You have not shown evidence that it's Fortran's problem. What you showed instead is that the pattern of allocations and deallocations creates the fragmentation. As I said, I replaced the Fortran ALLOCATEs with C mallocs and saw the same behavior.

Steve - Intel Developer Support

Steve,

We have shown that it is a problem of using ALLOCATE ( B(K)%C(B(K)%N) )

You have been able to reproduce the problem, using MALLOC.

I don’t think that qualifies as not being a Fortran problem. It is certainly a problem for Fortran users.

Do we have any way of identifying the defragmentation of available memory, being either:

  • ·        Small remnants of the allocation process, although they are difficult to identify in the code, or
  • ·        The free memory table in MALLOC becomes large and unordered, due to the allocation of 2,000,000 B(K)%C(N)’s.

If Malloc uses a table of free memory, is it possible to get access to this list. It would certainly be interesting to analyse this and identify what is the reason for the defragmentation, being either an inability to recognise and merge adjacent free memory blocks, or there are small remnants left over from the B%C(:) structure.

Is there a MALLOC function to sort the free memory table and merge adjacent free blocks, as this could be a useful function to select after many DEALLOCATE operations.

I do note that the worst case occurs when the allocation of B%C is not complete. Could it be there is not a suitably clean recovery from an ALLOCATE error in this case.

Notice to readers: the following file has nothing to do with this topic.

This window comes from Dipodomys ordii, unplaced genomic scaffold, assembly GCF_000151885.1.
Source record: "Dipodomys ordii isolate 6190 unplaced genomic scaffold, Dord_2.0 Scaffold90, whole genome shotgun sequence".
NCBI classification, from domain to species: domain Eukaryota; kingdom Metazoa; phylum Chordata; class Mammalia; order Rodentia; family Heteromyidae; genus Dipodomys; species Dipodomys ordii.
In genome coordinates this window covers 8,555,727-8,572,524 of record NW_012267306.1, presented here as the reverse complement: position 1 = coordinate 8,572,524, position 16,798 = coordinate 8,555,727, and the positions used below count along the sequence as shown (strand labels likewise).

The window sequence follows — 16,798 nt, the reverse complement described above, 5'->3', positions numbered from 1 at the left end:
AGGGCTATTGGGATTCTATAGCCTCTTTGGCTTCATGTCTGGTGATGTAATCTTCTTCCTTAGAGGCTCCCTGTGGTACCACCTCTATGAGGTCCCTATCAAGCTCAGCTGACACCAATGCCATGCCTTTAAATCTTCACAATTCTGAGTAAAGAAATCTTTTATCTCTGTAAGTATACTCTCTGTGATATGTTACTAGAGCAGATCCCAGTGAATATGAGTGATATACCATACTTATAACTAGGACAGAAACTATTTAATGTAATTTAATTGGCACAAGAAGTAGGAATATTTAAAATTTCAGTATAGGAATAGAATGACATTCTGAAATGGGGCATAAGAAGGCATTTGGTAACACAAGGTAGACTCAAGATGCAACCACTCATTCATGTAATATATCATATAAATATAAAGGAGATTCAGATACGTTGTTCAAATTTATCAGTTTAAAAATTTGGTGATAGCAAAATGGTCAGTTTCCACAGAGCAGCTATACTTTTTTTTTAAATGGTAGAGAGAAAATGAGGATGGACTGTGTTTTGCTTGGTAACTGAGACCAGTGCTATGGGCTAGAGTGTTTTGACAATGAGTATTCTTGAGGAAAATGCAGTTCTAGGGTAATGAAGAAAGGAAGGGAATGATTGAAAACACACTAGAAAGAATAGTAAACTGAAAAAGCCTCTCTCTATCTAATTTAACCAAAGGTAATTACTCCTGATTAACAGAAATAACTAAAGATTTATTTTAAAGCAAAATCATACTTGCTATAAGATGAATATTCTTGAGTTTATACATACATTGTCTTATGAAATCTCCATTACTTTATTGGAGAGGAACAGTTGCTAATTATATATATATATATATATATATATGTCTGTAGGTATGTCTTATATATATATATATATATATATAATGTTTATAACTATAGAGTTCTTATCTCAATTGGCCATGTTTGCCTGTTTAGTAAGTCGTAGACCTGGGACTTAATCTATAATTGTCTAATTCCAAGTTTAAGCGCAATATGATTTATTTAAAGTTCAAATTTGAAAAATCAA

It would certainly be good to know a bit more about what causes the problem, rather than it is not Fortran’s problem.

It is clear it is a Fortran user’s problem and it is a problem with Ifort’s implementation of DEALLOCATE (B(K)%C).

John

Random thoughts from previous explorations, the passage of time may have corrupted things somewhat:

- The C runtime's malloc is a thin wrapper on top of a base operating system library (HeapAlloc and friends) - which I what it looks like ALLOCATE hits directly for small allocations anyway (I previously thought it was malloc based and can find some ifort compiler test stuff based on that (I've gone to the trouble of writing a module that provides interfaces for all the stuff in crtdbg.h!) - has this changed with ifort version?)  (Edit to note - /libs:static is the key!)

- That heap manager works (as you would expect) by reserving largish chunks of address space and then divvying it up for the individual allocations. I recall reading that it is limited in how many chunks it can reserve (perhaps that's an OS specific thing and perhaps I am completely off base and this should be ignored - I can't find whatever documentation made me "recall" this).  Once it has reserved a chunk of address space I don't know whether the heap manager ever gives it back to the OS once all the little allocations have been freed - I'd expect not (and simple tests confirm my expectations), but I might be wrong. 

(You can have multiple heaps extant at once in a Windows program - one way of forcing the heap manager to give the virtual address space back to the operating system is to destroy a particular heap, but I suspect that's well outside the domain of what you could do considering Fortran allocatable variables.)